2024i16, Tuesday: No, minister.

2024i16, Tuesday: No, minister.
Photo by Tim Hüfner on Unsplash

There's been - justifiably - a lot said about the degree to which the Horizon scandal was made worse by the Post Office's ability to be a private prosecutor.

It's certainly a factor. Anyone taking a basic criminal law class finds out from the first that a fundamental difference between civil and criminal law is that it's not about arguments between people, but for things that are serious enough that the State has to step in. Because punishing wrongs - possibly with prison or in past times something even worse - as opposed to compensating for them is not something people ought to be able to mete out to one another.

I can't help thinking of the oft-quoted and still more often-misunderstood line in the Bible from Romans, chapter 12. "It is written: Vengeance is mine; I will repay, saith the Lord," writes St Paul at verse 19. And people read that as though God somehow still blesses the eye-for-an-eye school of Old Testament thought. And overlook the first half of the verse, which warns people not to try this at home for themselves. It's God's job. Not theirs.

So similarly: we don't, as a rule, get to use the law to punish people on our own behalf. That's the State's job.

Except, of course, in England and Wales you can bring a prosecution yourself. Pay for it yourself. Stick someone in the dock. Make a case. And if they're found guilty, they get sentenced just as though the Crown had put them there.



The above sometimes comes as a shock to people. It sounds mad. You mean I can just accuse anyone of a crime, then hire some lawyers, and get them locked up? Could I do that?

And then after a pause, as you consider that list of people you really can't stand: Can I do that?

Well. Yes, you could. And you can. If you've got the money. And no-one expects you to be doing it purely out of the kindness of your heart: if you've got a beef with the person you're accusing (most frequently because you say they've ripped you off), that's not a stopper in itself.

But - and this is the important bit - if you're going to do it, you have to act as though you're the State doing it. By which I mean you have to remember that in England and Wales prosecutors aren't meant to behave like DAs on American cop'n'court shows. The prosecutor's job isn't to get someone put away, or to land a conviction at all costs.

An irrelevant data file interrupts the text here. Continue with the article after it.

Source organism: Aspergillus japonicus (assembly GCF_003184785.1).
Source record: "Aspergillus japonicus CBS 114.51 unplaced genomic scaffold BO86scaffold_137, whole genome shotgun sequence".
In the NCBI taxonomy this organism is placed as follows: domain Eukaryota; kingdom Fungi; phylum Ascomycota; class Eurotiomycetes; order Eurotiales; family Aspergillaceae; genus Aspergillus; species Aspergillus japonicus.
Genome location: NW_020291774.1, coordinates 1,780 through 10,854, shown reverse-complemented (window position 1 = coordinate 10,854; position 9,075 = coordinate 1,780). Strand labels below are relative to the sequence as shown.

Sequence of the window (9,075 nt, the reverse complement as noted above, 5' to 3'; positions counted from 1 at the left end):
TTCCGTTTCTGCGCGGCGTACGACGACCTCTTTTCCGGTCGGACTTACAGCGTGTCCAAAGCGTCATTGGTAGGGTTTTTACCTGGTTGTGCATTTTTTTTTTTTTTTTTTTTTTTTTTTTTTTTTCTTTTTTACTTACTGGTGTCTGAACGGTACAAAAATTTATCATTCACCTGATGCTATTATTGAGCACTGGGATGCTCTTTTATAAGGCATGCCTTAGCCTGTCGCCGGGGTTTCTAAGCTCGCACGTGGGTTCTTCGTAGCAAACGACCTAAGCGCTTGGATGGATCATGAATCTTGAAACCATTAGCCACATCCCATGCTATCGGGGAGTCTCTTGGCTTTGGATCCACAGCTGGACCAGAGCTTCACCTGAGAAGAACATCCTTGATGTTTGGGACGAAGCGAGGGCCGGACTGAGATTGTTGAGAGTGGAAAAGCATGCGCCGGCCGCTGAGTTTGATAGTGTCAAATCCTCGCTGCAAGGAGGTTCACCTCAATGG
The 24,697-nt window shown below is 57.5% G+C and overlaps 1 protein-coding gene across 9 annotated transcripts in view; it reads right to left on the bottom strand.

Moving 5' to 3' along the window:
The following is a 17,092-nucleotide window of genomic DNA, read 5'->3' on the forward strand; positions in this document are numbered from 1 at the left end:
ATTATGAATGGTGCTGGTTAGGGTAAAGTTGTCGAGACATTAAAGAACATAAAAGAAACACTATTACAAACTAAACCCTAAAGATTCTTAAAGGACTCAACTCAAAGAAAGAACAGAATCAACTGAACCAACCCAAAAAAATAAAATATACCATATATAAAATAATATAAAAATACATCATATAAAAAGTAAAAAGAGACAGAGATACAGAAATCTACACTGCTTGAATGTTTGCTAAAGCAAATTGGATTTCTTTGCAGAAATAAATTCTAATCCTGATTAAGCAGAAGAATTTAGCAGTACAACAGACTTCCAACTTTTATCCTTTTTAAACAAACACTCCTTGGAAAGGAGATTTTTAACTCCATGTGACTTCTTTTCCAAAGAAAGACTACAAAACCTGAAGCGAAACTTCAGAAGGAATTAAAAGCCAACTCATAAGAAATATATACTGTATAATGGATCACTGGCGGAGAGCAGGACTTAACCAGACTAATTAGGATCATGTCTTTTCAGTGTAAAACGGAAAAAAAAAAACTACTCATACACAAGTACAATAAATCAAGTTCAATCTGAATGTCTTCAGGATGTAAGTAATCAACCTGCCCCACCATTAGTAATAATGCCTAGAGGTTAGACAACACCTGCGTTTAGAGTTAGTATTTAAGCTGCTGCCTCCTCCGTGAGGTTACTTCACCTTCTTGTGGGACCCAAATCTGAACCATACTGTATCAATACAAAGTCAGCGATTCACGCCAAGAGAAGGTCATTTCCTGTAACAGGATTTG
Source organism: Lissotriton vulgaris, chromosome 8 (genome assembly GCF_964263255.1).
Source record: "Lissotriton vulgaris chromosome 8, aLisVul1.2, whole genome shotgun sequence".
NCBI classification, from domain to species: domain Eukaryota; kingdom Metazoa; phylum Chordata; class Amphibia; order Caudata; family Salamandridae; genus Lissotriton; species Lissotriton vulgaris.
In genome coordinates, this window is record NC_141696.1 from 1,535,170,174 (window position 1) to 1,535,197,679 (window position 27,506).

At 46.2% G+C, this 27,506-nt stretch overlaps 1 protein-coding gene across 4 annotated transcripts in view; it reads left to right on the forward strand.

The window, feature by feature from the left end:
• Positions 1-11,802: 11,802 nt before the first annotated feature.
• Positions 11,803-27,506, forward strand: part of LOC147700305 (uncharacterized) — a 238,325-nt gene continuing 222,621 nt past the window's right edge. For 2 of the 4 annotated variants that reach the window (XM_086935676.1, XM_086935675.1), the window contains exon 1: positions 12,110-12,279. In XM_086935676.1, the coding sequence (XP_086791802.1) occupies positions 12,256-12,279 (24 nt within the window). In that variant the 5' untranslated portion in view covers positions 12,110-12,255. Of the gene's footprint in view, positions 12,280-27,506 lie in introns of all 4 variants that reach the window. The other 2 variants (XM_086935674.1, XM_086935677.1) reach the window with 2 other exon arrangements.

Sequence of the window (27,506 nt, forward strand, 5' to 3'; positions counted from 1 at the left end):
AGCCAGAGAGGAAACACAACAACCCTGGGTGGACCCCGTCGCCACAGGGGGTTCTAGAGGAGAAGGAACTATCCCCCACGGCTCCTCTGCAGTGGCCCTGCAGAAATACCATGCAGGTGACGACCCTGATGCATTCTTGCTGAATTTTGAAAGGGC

No. A prosecutor is - in the jargon - a "minister of justice". Whoever's paying the bill, the prosecutor's primary loyalty has to be to the Court and to the interests of justice. They can't (or shouldn't) be hired to get a result - or at least not to seek to guarantee one. Only to get it right.

Their job should usually start by assessing whether a particular case should be prosecuted at all. In the public sector, this is done by what's called the Full Code Test:

  1. First, you ask if the evidence means there's a reasonable prospect of conviction. Normally you're working out - inevitably on a slightly rough-and-ready basis - if the odds of a conviction are better than even. Note that this isn't about predicting the outcome. It's about thinking: what chance is there, on this evidence, that a magistrates' court or a crown court jury will be sure the defendant did it? If so, on to stage two. If not, you should drop it right there.
  2. Second, you ask yourself: is it in the public interest to prosecute? This can be a bit tricky. Some crimes - the really serious ones, murder, rape and so on - are almost always going to tick this box. But the reality is, not everything can go to court; court time and resources aren't infinite. And sometimes even if you can prove someone did it, does the good of the country really demand a prosecution? Say an 80-year-old grandparent forgets to renew their car tax. That's a strict liability offence. Easy to prove. But say they haven't driven in months, and in fact are practically housebound looking after their spouse with Alzheimer's? Is it really in the public interest to give that person a criminal record? I'd say not.

(This is a heavily simplified version. There are wriggles to it. But it'll do for these purposes.)

Private prosecutors aren't bound by the Full Code Test, but the good ones - the responsible ones - will at least pay heed to it. One good initial test of a bad private prosecution is one where no-one seems really to have thought of this at all.